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Ghosts and Murders

July 8, 2016

Would you move forward with buying your dream home if you were informed a murder had taken place there? What about if the property is haunted? Understandably, many people would not. 

Although long gone are the days of “caveat emptor,” meaning “let the buyer beware,” according to the New York Real Property Law §443-a, which details the disclosure obligations for Real Estate Brokers and Real Estate Salesmen, if a “property is, or is suspected to have been, the site of a homicide, suicide or other death by accidental or natural causes” a seller is not obligated to disclose these facts to a buyer because “it is not a material defect or fact relating to property offered for sale or lease.”

 In other words, the only disclosure necessary is that which pertains to the physical condition of the home, such as whether the home is located on a wetland, if there has been water damage if there is asbestos in the structure, etc., which is required by New York Property Law §462.

Accordingly, because a death on location is not considered to be a physical defect of the property, there is no legal remedy for a buyer if he/she becomes aware of these circumstances after purchase. New York Real Property Law §443-a, in addition, protects sellers of real property and their agents against causes of action, or lawsuits, pertaining to the non-disclosure of deaths on the premises.

The only protection a buyer has is that a buyer may, during negotiations, submit a written request to the seller or seller’s agent for information relating to any deaths at the property; nonetheless, the seller is not obligated to reply and “may choose whether or not to respond to the inquiry.”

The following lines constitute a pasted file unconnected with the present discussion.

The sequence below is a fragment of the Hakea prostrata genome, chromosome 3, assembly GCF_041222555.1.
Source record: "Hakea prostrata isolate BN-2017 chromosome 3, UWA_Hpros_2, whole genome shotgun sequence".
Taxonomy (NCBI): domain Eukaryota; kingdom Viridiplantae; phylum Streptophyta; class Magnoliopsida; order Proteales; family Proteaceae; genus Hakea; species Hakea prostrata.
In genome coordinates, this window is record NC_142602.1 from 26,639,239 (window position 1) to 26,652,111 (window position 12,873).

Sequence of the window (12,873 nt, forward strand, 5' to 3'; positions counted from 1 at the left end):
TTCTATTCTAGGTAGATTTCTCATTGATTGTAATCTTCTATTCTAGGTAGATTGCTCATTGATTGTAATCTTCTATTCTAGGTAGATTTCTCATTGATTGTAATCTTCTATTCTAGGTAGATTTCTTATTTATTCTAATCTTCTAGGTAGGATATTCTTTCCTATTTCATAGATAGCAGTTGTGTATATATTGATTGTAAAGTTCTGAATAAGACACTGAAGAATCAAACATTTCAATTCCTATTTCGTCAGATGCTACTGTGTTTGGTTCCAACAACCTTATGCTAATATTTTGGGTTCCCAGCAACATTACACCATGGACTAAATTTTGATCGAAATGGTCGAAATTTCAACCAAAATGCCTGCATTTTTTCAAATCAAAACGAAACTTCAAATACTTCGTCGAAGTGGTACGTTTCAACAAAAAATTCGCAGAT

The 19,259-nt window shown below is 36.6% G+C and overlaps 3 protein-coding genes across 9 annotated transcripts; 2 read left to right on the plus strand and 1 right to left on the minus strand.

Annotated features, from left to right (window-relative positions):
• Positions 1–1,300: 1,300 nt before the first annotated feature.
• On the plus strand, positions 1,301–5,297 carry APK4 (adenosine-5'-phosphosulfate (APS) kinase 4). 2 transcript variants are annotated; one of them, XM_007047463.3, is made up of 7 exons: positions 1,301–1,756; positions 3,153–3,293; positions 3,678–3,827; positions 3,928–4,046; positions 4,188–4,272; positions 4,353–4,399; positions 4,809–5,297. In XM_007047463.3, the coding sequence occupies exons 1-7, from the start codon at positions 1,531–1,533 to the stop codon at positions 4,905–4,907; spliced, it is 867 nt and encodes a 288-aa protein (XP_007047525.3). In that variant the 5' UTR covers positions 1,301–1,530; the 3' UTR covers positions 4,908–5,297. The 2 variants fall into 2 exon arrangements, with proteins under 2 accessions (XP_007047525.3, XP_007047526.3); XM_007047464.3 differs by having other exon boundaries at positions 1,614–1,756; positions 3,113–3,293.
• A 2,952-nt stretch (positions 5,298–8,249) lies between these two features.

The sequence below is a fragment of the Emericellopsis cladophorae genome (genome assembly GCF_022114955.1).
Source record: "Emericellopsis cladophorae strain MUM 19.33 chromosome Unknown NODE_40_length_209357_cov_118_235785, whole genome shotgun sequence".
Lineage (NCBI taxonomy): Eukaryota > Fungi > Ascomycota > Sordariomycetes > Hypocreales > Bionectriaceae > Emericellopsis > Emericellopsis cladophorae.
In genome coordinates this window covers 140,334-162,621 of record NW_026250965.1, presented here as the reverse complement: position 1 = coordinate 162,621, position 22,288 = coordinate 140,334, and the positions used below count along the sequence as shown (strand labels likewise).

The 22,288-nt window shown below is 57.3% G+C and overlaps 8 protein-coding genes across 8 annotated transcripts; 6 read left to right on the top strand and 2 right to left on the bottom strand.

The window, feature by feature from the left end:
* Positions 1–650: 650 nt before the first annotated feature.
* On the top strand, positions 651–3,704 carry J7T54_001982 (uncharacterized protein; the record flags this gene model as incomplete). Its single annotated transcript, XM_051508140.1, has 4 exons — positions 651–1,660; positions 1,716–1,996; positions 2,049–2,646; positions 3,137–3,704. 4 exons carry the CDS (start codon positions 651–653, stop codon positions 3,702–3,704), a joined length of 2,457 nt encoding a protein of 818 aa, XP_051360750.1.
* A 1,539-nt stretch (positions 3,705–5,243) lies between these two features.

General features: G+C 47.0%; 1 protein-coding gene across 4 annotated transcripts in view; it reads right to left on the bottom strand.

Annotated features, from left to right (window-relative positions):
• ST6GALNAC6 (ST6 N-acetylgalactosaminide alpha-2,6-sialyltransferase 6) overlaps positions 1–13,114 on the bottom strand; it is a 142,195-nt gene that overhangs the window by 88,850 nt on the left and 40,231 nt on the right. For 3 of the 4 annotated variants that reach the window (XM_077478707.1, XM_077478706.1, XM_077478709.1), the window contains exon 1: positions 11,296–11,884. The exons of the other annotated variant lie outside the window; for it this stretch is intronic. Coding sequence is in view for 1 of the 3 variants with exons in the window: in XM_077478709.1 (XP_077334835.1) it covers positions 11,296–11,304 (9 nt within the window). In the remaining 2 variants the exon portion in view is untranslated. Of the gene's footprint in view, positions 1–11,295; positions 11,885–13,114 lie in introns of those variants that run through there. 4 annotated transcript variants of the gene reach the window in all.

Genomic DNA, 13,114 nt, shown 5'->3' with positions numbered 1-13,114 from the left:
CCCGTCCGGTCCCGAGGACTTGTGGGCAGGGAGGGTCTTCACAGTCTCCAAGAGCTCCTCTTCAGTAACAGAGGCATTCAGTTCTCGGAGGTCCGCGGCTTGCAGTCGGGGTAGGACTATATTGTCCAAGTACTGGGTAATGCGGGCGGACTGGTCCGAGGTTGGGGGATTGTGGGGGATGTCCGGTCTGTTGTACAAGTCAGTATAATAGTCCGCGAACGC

As the presence of ghosts and spirits would not be deemed as pertaining to the physical condition of the home, it would seem this disclosure is not required either. As the New York Real Property Law does not specifically reference hauntings, this was an issue that famously made its way to the New York State Supreme Court, Appellate Division, in 1991.

In what is commonly known as the “Ghostbusters ruling” (Stambovsky v. Ackley, 169 A.D.2d 254, 572 N.Y.S.2d 672) Jeffrey Stambovsky, buyer, brought an action against Helen Ackley, seller, due to his inability to resell, and the depreciation in value of, a supposed haunted property, because Ackley had fervently informed local and national media and perpetuated rumors that paranormal activity that had taken place in the home.

The action was initially dismissed by the New York State Supreme Court, but Stambovsky thereafter appealed the decision. The Appellate Division held that Ackley could not deny the existence of “poltergeists” on the premises and that the “house was haunted as a matter of law” because she had nationally publicized the house as being haunted and therefore, “had a duty to inform the purchaser” as well.

Although the nondisclosure itself was not deemed to be fraudulent and the seller’s agent was not held accountable for the nondisclosure, Stambovsky was entitled to “rescind [the] contract for sale and recover [the] down payment upon discovery of home’s reputation as being haunted.”

That is to say, a seller does not have to disclose the presence of ghosts and spirits, or poltergeist activity unless he/she has personally sought to make a reputation of the premises for being possessed.